Heal Your Church WebSite

Teaching, rebuking, correcting & training in righteous web design.

Consider the costs of hosting your church website from the church office.

Just because your church can afford a small business DSL connection with a dedicated IP address doesn’t necessarily qualify you to run your church’s website from the church basement. There are many security issues that can and will compromise both your church’s web presence and/or your member’s confidential data if you’re not capable and willing to take the pains to lock-down your systems. In other words, it might be worth the $7.95 a month it costs these days to let someone else do the hosting for you.

For which of you, desiring to build a tower, does not first sit down and count the cost, whether he has enough to complete it? – Luke 14:28

The Scenario
You join a church in a relatively affluent suburban neighborhood. In turn, your church office can afford something along the lines of a Verizon small business DSL account to handle all their Internet needs, which also includes the blessing of a dedicated IP address. As a result, you decide to offset the money spent on Internet access by hosting your church’s website on a donated Pentium class machine using the Apache web server running on some variant Red Hat Linux.

Cool beans, you’ve cut some overhead costs and now have the advantage of being able to physically access your machine. Of course, physical access is a two-way street, as it also means some neer-do-well can walk away with all your work, your data and passwords. Similarly, unless you take steps to segregate your network, that is unless you put some sort of wall between the computer that hosts your website and the computers on rest of the church office network, you’re also exposing all of your church’s sensitive data to a host of nefarious network attacks.

Ignorance != Bliss
These are just few of many security issues you take on when you host on your own. If ignorance is bliss, then definitely do not read anything from the Hacking Exposed series unless you’re ready to spend a weekend or three doing what they say. Advice I suggest regardless of whether you’re running Linux/Apache or Windows Server 2003.

Another cost to consider is maintenance. Installing a firewall and/or rolling your own IPTables configuration on your server is just the beginning of securing your church’s web server. At some point you’re going to get probed and/or attacked. What do you do when your LogWatch cron job emails you the following?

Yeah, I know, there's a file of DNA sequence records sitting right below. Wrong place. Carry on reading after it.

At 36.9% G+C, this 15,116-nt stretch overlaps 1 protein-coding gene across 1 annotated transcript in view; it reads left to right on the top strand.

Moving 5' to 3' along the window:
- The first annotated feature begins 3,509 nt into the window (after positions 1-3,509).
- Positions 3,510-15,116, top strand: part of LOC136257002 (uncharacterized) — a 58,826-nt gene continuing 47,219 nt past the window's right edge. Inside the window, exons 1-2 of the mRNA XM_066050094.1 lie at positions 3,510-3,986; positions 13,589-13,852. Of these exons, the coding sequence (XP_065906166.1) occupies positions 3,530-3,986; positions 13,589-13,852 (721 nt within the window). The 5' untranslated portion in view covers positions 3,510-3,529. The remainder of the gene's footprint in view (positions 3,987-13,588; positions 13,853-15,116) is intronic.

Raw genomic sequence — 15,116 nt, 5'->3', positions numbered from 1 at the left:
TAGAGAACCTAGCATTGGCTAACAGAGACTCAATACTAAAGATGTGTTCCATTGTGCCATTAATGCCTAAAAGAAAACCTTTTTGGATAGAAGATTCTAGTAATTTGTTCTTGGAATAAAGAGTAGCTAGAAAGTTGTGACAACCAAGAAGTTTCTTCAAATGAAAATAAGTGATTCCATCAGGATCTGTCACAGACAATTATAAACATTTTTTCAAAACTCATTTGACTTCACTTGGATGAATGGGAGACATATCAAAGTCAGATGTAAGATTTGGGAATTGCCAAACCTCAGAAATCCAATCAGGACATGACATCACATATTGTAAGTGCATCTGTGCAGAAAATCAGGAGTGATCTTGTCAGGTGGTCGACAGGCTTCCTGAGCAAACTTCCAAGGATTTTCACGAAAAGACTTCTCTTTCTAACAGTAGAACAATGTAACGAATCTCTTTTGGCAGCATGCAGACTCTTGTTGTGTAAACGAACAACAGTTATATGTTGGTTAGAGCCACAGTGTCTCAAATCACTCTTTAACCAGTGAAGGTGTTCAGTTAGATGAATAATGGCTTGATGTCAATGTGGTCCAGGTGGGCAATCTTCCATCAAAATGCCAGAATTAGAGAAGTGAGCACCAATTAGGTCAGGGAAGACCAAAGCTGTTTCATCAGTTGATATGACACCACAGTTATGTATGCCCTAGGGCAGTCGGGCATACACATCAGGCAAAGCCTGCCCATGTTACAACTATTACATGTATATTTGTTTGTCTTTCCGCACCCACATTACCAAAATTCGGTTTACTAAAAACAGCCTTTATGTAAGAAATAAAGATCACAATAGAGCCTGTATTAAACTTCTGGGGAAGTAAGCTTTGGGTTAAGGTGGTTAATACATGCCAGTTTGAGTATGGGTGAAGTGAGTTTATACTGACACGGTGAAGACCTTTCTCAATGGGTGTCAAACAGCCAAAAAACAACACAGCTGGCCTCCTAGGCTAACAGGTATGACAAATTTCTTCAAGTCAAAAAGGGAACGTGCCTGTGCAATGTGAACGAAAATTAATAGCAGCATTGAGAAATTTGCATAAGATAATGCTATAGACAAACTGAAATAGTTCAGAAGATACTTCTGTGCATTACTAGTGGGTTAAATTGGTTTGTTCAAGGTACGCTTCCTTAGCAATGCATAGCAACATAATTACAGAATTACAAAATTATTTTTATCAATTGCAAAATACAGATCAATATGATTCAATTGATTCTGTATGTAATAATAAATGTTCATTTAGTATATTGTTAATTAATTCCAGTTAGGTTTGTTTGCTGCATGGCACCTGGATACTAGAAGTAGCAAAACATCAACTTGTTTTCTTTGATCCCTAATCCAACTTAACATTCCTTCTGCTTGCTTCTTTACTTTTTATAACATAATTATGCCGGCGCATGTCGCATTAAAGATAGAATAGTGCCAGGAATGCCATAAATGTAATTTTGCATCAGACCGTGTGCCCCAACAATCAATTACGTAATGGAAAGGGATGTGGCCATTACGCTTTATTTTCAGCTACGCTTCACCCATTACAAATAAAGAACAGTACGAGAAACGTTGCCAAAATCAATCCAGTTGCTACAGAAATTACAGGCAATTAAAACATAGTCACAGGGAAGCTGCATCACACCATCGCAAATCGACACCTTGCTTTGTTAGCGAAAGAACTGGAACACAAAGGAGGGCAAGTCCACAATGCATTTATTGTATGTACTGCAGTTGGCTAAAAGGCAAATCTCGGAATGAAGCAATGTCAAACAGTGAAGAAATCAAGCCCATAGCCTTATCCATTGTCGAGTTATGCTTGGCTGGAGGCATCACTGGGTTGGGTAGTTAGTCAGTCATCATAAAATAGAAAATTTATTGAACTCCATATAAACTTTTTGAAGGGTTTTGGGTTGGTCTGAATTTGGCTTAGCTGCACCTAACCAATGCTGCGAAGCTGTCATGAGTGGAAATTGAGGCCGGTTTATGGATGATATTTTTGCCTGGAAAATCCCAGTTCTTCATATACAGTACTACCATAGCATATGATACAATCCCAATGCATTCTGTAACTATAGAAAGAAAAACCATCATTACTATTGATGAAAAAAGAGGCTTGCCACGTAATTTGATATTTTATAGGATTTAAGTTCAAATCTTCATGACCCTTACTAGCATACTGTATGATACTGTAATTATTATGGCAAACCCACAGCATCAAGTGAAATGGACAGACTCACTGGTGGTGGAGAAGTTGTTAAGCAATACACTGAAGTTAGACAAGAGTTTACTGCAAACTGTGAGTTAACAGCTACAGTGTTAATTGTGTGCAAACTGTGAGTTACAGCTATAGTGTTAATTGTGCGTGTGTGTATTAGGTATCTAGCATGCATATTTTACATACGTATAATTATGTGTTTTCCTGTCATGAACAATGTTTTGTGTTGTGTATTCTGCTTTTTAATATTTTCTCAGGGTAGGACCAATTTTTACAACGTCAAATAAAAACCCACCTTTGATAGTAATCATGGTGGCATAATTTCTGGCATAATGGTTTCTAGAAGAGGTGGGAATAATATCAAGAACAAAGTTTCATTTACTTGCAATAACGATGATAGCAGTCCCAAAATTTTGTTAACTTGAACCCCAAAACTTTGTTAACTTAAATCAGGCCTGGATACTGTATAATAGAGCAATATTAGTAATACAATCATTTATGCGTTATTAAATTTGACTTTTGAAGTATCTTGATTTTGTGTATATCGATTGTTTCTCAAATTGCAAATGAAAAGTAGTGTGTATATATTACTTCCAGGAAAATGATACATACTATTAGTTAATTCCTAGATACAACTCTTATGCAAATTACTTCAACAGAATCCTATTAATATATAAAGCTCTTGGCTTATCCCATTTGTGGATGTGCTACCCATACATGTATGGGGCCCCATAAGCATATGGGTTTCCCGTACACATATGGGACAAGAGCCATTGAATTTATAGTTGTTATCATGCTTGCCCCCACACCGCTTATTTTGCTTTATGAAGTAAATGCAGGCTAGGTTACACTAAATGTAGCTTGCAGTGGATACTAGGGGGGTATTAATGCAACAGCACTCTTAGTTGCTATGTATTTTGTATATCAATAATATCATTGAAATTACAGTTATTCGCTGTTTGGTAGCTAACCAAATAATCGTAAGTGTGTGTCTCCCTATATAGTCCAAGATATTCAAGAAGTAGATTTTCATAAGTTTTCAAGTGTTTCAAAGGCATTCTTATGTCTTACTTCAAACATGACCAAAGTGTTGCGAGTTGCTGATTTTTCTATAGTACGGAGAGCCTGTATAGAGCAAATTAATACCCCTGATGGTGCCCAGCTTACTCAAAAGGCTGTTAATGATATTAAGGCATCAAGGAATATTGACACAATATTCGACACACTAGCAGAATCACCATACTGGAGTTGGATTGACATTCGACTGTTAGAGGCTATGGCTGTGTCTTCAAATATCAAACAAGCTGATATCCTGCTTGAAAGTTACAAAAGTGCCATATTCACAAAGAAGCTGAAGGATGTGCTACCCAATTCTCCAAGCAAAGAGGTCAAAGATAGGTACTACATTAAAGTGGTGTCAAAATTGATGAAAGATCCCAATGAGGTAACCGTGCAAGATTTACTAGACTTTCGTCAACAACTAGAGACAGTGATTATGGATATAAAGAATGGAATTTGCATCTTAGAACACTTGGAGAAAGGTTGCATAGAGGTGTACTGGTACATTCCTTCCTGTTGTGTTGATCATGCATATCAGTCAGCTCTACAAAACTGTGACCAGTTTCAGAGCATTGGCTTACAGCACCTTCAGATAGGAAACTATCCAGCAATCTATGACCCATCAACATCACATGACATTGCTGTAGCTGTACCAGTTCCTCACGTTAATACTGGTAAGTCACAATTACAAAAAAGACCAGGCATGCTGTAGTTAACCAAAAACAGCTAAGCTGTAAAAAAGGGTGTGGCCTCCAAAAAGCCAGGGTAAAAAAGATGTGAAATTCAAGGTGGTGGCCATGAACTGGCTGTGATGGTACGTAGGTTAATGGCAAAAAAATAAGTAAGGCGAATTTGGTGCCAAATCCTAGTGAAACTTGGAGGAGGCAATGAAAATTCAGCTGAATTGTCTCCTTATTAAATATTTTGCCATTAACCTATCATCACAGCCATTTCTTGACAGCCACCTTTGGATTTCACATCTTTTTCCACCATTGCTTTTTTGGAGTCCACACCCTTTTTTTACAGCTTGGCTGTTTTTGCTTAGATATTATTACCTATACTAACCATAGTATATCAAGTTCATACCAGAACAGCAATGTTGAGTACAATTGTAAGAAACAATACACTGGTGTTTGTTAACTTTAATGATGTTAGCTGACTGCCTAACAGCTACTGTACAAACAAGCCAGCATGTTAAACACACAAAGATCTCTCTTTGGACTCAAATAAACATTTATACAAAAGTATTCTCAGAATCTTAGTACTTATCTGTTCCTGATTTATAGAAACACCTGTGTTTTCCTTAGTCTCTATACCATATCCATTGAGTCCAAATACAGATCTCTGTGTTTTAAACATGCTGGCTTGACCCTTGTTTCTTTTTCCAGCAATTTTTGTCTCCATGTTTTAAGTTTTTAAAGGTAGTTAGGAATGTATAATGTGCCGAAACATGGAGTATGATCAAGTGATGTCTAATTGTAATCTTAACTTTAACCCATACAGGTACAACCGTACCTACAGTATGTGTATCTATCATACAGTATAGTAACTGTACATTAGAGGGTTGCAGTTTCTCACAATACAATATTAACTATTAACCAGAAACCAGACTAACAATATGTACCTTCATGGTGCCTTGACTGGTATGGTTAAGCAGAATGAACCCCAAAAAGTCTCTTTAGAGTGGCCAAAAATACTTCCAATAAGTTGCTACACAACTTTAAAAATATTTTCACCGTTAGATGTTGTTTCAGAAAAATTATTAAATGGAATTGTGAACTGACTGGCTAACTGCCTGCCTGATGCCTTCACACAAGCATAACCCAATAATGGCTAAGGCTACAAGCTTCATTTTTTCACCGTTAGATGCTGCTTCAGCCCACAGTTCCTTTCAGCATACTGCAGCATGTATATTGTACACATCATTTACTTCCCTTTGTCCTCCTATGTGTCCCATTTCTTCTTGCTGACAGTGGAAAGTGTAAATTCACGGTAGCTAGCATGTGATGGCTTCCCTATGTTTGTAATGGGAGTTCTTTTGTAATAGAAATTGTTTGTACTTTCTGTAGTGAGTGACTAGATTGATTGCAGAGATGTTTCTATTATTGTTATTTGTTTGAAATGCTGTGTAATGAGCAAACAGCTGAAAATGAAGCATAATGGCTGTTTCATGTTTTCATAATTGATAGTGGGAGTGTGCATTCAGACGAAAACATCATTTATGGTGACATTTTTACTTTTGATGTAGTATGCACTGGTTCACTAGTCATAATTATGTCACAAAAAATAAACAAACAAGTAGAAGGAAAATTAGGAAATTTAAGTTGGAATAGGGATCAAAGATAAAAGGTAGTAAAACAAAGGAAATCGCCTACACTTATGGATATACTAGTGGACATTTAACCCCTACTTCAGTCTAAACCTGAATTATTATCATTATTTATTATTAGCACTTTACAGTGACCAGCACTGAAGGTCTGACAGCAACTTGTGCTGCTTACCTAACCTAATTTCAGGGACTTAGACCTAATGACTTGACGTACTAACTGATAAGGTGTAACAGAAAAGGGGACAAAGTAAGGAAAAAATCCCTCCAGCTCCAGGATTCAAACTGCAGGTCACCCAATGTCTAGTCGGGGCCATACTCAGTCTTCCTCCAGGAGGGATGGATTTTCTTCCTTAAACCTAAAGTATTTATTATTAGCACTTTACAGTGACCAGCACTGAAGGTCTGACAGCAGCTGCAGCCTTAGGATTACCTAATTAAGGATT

Dropped 6 packets on interface eth0
From – 3 packets
To 123.456.789.000 – 3 packets
Service: smtp (tcp/25) (** IN_TCP DROP **,eth0,none) – 3 packets
From – 3 packets
To 123.456.789.000 – 3 packets
Service: smtp (tcp/25) (** IN_TCP DROP **,eth0,none) – 3 packets

Or how about this potential ‘Active System Attack‘ I enjoyed thwarting this morning on a dedicated server I manage?

9 Time(s): attackalert: Connect from host: ns1.et.pku.edu.cn/ to TCP port: 111
4 Time(s): attackalert: Connect from host: ns1.gse.pku.edu.cn/ to TCP port: 111
3 Time(s): attackalert: Connect from host: oldcpq.hedu.pku.edu.cn/ to TCP port: 111
2 Time(s): attackalert: Connect from host: v480.gse.pku.edu.cn/ to TCP port: 111

Penny-wise vs. Pound Foolish
The point is, unless you’ve got the networking, operating system and security chops to make a ready defense, then it may be more cost effective to let someone else host your site so you can keep your hands full of managing the compelling content aspect of your church or charity’s website.


  1. David over at http://www.christianasp.net is offering free ASP.NET hosting for church web sites. Very cool deal. So, if someone is considering the aforementioned idea, this would be a good alternative if a Windows host with the .NET framework would be acceptable for your church.

  2. Since you mentioned Verison DSL (g), I called yesterday to see if they’d hook us up with a residential-priced connection on our church line…

    While they wouldn’t do that, they did offer us a $39.95/month connection(1.5/128k?)–no free months, etc., and the setup and dsl modem fee’s rebated. Thirty-day guarantee, nine-month committment.

    The gentleman I spoke with at Verizon was Lavoris at 888-267-3987 ext. 7166.

    Might be one of the best deals for churches that just want to surf/e-mail and lose the dial-up.



    Staples.com is running a $50 rebate promo for multiple broadband provders… might be worth trying to get the Verison residential plan + goodies through them… the worst that can happen is they’ll reject the order.